Pompeo, Bolton, and the question of hate groups

Mike Pompeo, who has received an award from an anti-Islamic group, has been tapped by President Donald Trump to be the next Secretary of State. (Andrew Harnik/AP)

Mike Pompeo, who has received an award from an anti-Islamic group, has been tapped by President Donald Trump to be the next Secretary of State. (Andrew Harnik/AP)

In 2015, when Dylann Roof gunned down nine African-Americans at a church in Charleston, South Carolina, news reports noted that he had been inspired by the Council of Conservative Citizens. Roof was especially outraged by the CCC’s claims — featured prominently on its website — that black murderers and rapists preyed on whites.

Immediately, GOP presidential candidate Ted Cruz announced that he would return $8,500 that CCC president Earl Holt had given to his campaign. Several other prominent Republicans — including White House hopefuls Rand Paul and Rick Santorum — said they would donate money received from Holt to a fund aiding the families of the victims in Charleston. “I abhor the sentiments Mr. Holt has expressed,” Santorum declared. “These statements and sentiments are unacceptable. Period. End of sentence.”

And that raises two questions. Why were these politicians taking money from a racist organization in the first place? And why won’t Mike Pompeo return the award he got from an anti-Islamic one?

I’m talking about Act for America, which claims that Muslims are plotting to impose Sharia here. It wants to ban the construction of mosques and to purge school textbooks of passages that list Islam alongside Christianity and Judaism as leading world religions. In 2007, its founder said that a Muslim who prays five times a day and follows the other teachings of the Koran “cannot be a loyal citizen to the United States.”

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In 2016, Act for America presented Pompeo with its National Security Eagle Award.

Pompeo was recently nominated by President Donald Trump as our next Secretary of State, replacing the fired Rex Tillerson. Thus far, most commentary about Pompeo has focused upon his hawkish statements regarding North Korea and Iran. There’s been less discussion of his links to an anti-Islamic group, which raise more fundamental questions about his character and commitments.

Ditto for newly appointed National Security Adviser John Bolton, another foreign-policy hawk with shady domestic connections. Bolton and Pompeo have both appeared on the radio show of Frank Gaffney, who has peddled anti-Islamic conspiracy theories for many years.

On one show, Bolton told Gaffney that he thought it was fair to ask whether Huma Abedin — a close aide to Hillary Clinton — was a member of the Muslim Brotherhood. On another occasion, after Gaffney said that former President Barack Obama had an “affinity” for Islamic terrorists, Pompeo agreed. “Frank, every place you stare at the president’s policies and statements, you see what you just described.”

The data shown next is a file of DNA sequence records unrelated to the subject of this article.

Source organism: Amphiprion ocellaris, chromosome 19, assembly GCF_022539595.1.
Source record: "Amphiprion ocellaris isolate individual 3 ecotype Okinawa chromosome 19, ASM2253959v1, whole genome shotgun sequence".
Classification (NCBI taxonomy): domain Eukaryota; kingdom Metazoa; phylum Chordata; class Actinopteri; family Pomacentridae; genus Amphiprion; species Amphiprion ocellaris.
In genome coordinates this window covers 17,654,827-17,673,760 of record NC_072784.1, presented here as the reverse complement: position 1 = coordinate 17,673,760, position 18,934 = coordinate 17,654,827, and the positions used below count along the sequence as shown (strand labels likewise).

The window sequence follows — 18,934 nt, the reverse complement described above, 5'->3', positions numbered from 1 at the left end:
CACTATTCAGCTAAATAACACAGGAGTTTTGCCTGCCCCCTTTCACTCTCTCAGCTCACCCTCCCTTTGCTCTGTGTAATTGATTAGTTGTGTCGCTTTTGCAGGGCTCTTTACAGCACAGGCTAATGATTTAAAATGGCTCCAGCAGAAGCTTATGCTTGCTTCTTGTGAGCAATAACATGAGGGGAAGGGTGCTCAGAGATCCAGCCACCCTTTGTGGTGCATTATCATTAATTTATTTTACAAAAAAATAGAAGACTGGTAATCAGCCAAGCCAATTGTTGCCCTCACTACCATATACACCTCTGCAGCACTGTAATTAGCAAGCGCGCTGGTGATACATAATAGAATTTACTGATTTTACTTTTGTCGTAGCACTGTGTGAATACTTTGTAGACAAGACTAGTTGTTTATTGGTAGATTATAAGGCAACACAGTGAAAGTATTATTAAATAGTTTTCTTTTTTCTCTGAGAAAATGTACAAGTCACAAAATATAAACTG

Of course, neither Pompeo nor Bolton has explicitly embraced anti-Islamic bigotry. They have instead given it a nudge and a wink, hinting at their approval without making it official. And that’s precisely what GOP politicians did with the Council of Conservative Citizens in the years leading up to Dylann Roof’s rampage.

The CCC has roots in the White Citizens Councils, which defended segregation during the civil rights era. It changed its name after that but continued to oppose “all efforts to mix the races,” according to its website. And it also promoted white self-defense against black criminality, the theme that apparently drew Roof’s attention.

None of that stopped prominent Republicans Haley Barbour, Mike Huckabee, and Trent Lott from giving speeches to the organization. In 1997, Lott was was photographed meeting with CCC leaders at his Washington office. When challenged about the group, Lott replied that he wasn’t aware of its views on race. Meanwhile, the CCC continued to feature Lott’s face on its website and to pass resolutions commending him.

Eventually, Lott was forced to issue a statement condemning “the white supremacist and racist views of this group, or any group.” But GOP leaders like Cruz, Rand, and Santorum continued to accept money — and political support — from the CCC right up until Roof’s 2015 attack, which finally rendered it radioactive.

We shouldn’t have to wait for another Dylann Roof before our leaders denounce anti-Muslim hate groups, which are every bit as reprehensible as anti-black ones. At Pompeo’s confirmation hearing, scheduled to begin on Thursday, senators should ask him why he accepted an award from Act for America. They should also ask him if he supports its efforts to stop the building of mosques.

Bolton doesn’t require confirmation by the Senate, but he should be asked similar questions. And if either Pompeo or Bolton refuse to disavow anti-Islamic hate groups, openly and explicitly, we should not allow them to assume their new posts.

These groups — and their bigoted sentiments — are unacceptable. So are any public officials who endorse them. Period. End of sentence.

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